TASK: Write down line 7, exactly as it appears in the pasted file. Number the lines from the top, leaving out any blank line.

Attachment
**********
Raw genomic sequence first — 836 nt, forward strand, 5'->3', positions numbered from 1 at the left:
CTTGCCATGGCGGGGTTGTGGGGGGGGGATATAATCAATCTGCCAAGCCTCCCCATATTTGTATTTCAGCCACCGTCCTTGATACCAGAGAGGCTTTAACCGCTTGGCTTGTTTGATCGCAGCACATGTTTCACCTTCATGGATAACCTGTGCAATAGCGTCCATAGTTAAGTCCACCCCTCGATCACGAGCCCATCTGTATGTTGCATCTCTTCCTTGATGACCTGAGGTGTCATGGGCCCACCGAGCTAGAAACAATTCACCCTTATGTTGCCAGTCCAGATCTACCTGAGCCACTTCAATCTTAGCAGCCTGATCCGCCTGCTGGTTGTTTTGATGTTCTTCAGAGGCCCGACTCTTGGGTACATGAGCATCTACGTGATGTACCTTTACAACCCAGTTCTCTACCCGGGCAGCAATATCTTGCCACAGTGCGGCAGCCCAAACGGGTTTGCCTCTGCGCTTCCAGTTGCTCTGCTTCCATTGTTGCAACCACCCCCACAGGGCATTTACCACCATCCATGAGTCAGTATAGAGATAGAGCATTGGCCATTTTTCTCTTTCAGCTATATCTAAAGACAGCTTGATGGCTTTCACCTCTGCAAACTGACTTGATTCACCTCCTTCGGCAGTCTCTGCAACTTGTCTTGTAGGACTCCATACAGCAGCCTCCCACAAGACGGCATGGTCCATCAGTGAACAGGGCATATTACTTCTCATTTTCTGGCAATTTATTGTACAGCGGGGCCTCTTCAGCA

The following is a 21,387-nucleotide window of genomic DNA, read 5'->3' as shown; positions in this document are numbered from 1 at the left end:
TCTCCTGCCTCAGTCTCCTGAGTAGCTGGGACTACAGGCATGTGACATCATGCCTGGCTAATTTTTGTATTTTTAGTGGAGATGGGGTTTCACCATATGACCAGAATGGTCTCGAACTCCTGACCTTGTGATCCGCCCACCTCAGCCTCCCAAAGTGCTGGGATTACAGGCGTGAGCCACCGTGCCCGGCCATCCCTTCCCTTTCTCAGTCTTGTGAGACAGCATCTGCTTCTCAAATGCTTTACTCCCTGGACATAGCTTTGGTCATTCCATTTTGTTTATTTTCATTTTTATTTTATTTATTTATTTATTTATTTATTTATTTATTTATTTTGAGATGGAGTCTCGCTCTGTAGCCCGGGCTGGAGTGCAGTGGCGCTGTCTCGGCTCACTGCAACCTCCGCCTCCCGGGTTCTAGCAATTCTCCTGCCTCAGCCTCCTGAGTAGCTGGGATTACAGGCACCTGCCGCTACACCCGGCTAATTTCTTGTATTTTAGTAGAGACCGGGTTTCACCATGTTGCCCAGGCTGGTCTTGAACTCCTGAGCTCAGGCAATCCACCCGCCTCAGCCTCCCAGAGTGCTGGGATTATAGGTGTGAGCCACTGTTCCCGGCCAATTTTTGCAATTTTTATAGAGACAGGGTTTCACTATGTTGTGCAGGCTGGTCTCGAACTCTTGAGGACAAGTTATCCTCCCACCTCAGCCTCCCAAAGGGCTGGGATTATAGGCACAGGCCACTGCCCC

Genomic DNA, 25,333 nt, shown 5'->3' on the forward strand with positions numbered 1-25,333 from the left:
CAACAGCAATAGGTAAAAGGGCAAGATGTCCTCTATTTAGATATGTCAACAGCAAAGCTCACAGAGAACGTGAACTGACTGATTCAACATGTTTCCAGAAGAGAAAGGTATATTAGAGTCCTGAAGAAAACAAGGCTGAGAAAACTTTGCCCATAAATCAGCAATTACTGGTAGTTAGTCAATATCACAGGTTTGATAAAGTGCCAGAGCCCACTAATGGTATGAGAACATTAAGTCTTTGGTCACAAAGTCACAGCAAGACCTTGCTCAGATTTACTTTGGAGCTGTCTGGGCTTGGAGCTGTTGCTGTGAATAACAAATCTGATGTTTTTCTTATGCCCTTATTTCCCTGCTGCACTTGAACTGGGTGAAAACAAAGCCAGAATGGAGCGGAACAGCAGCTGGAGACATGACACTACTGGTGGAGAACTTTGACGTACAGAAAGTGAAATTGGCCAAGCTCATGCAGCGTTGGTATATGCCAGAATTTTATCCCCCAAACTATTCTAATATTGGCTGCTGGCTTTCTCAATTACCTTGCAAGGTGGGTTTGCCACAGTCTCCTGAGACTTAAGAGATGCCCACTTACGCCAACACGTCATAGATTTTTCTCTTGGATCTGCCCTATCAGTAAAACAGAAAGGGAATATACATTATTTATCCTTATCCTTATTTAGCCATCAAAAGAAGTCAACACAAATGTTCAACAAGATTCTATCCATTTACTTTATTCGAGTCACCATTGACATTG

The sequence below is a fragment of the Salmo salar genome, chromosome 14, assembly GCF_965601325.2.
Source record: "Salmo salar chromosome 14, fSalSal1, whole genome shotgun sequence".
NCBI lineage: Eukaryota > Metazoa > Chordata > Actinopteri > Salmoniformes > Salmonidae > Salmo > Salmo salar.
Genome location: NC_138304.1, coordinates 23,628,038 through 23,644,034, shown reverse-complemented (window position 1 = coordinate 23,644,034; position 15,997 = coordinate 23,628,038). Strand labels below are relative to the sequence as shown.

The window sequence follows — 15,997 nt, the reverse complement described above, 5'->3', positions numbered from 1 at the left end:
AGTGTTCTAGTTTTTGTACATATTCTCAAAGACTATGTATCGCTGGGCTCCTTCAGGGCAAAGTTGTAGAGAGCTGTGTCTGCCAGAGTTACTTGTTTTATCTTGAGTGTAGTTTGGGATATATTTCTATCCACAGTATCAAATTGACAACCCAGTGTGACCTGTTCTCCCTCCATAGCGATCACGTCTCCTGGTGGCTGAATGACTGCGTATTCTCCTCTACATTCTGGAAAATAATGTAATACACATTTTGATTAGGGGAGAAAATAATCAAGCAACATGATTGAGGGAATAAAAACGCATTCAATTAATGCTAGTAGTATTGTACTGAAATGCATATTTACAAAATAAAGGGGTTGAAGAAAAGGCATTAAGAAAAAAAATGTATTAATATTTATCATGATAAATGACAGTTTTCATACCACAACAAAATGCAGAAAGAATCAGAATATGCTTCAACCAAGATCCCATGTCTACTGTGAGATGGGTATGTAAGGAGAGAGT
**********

The sequence below is a fragment of the Salmo salar genome, chromosome 14, assembly GCF_965601325.2.